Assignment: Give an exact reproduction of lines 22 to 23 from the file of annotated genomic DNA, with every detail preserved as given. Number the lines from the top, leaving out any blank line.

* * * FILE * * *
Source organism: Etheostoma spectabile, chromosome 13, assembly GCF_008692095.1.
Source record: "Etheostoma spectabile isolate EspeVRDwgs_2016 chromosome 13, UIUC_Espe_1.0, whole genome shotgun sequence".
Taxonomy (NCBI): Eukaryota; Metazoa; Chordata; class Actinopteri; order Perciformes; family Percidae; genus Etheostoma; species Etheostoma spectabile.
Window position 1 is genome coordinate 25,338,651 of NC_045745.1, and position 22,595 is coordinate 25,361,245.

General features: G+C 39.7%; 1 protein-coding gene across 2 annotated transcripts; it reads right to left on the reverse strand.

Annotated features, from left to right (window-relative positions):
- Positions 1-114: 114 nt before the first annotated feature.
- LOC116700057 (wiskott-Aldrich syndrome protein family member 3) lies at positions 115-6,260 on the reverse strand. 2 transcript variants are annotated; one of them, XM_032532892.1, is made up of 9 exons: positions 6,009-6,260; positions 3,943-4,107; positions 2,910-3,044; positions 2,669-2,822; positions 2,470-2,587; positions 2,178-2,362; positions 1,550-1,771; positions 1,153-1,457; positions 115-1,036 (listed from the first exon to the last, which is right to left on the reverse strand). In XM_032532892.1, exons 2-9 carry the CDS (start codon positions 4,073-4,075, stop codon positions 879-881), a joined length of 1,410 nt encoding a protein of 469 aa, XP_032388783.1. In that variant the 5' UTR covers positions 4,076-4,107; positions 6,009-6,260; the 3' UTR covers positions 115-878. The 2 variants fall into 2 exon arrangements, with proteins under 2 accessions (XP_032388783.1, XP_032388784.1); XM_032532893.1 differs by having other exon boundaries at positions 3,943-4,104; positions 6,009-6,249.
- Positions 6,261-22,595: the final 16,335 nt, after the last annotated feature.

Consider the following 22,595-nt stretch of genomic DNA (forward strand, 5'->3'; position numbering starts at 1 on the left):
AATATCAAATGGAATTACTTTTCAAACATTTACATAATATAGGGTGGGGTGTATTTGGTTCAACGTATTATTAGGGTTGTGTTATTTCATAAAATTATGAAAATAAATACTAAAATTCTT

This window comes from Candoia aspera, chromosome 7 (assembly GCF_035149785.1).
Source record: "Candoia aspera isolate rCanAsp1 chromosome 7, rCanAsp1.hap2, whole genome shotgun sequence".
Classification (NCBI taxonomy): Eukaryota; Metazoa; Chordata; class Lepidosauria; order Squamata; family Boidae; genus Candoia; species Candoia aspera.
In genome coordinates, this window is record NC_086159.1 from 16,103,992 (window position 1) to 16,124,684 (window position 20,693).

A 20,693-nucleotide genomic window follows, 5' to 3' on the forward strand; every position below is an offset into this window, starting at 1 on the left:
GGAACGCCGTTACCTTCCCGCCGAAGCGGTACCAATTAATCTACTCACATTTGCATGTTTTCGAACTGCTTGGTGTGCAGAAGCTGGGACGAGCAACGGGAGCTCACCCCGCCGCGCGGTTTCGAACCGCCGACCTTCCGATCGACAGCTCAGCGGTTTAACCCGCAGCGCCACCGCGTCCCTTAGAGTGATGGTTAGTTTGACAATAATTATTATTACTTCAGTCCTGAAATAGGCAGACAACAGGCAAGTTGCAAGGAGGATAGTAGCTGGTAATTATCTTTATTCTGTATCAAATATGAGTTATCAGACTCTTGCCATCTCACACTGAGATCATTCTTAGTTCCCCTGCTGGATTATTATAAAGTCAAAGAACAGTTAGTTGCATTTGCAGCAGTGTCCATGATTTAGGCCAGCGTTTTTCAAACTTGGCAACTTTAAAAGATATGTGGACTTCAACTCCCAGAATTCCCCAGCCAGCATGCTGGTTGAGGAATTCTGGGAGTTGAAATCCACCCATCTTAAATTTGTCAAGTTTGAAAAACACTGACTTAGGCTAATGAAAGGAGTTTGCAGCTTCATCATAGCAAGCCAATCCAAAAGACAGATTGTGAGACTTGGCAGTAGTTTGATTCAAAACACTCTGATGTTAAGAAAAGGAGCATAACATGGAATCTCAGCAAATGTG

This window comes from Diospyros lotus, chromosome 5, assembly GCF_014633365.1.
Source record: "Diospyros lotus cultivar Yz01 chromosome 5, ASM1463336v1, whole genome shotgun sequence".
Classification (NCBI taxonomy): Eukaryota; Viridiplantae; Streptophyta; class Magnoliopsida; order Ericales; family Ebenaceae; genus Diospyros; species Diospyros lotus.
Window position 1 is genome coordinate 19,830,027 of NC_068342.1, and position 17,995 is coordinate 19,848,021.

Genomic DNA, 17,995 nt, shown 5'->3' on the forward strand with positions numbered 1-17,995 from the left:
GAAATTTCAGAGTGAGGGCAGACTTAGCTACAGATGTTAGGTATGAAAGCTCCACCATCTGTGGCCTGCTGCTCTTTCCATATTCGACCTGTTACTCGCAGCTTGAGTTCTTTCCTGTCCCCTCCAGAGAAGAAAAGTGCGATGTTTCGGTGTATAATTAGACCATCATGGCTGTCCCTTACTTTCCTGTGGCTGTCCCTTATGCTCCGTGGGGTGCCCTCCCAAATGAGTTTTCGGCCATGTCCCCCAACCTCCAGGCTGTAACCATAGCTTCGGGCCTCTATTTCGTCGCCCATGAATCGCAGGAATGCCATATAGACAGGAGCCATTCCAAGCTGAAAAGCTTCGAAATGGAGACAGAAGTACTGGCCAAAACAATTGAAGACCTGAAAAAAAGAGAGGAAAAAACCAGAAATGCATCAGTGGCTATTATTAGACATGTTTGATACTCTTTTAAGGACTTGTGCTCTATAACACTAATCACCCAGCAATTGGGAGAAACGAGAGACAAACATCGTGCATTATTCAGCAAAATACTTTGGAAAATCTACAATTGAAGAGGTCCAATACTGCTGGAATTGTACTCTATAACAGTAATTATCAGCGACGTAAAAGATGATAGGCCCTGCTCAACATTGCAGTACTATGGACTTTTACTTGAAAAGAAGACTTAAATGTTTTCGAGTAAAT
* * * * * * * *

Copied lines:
Genomic DNA, 17,995 nt, shown 5'->3' on the forward strand with positions numbered 1-17,995 from the left:
GAAATTTCAGAGTGAGGGCAGACTTAGCTACAGATGTTAGGTATGAAAGCTCCACCATCTGTGGCCTGCTGCTCTTTCCATATTCGACCTGTTACTCGCAGCTTGAGTTCTTTCCTGTCCCCTCCAGAGAAGAAAAGTGCGATGTTTCGGTGTATAATTAGACCATCATGGCTGTCCCTTACTTTCCTGTGGCTGTCCCTTATGCTCCGTGGGGTGCCCTCCCAAATGAGTTTTCGGCCATGTCCCCCAACCTCCAGGCTGTAACCATAGCTTCGGGCCTCTATTTCGTCGCCCATGAATCGCAGGAATGCCATATAGACAGGAGCCATTCCAAGCTGAAAAGCTTCGAAATGGAGACAGAAGTACTGGCCAAAACAATTGAAGACCTGAAAAAAAGAGAGGAAAAAACCAGAAATGCATCAGTGGCTATTATTAGACATGTTTGATACTCTTTTAAGGACTTGTGCTCTATAACACTAATCACCCAGCAATTGGGAGAAACGAGAGACAAACATCGTGCATTATTCAGCAAAATACTTTGGAAAATCTACAATTGAAGAGGTCCAATACTGCTGGAATTGTACTCTATAACAGTAATTATCAGCGACGTAAAAGATGATAGGCCCTGCTCAACATTGCAGTACTATGGACTTTTACTTGAAAAGAAGACTTAAATGTTTTCGAGTAAAT